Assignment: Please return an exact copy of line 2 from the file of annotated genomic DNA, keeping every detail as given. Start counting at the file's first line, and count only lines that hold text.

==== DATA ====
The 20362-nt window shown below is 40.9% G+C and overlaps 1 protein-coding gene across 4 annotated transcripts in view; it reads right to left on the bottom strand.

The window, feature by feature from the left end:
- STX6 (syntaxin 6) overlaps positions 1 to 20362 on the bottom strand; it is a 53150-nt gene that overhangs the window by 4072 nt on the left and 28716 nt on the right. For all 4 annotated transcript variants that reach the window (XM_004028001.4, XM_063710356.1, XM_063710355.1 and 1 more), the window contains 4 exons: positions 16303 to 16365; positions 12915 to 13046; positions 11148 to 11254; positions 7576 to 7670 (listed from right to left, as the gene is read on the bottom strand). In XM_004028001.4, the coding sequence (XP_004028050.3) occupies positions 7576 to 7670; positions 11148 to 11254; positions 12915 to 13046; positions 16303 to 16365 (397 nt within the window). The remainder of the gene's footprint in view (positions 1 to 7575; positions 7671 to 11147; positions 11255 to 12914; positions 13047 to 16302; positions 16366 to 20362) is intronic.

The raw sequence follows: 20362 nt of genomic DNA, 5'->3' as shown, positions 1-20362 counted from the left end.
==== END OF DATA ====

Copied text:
The window, feature by feature from the left end: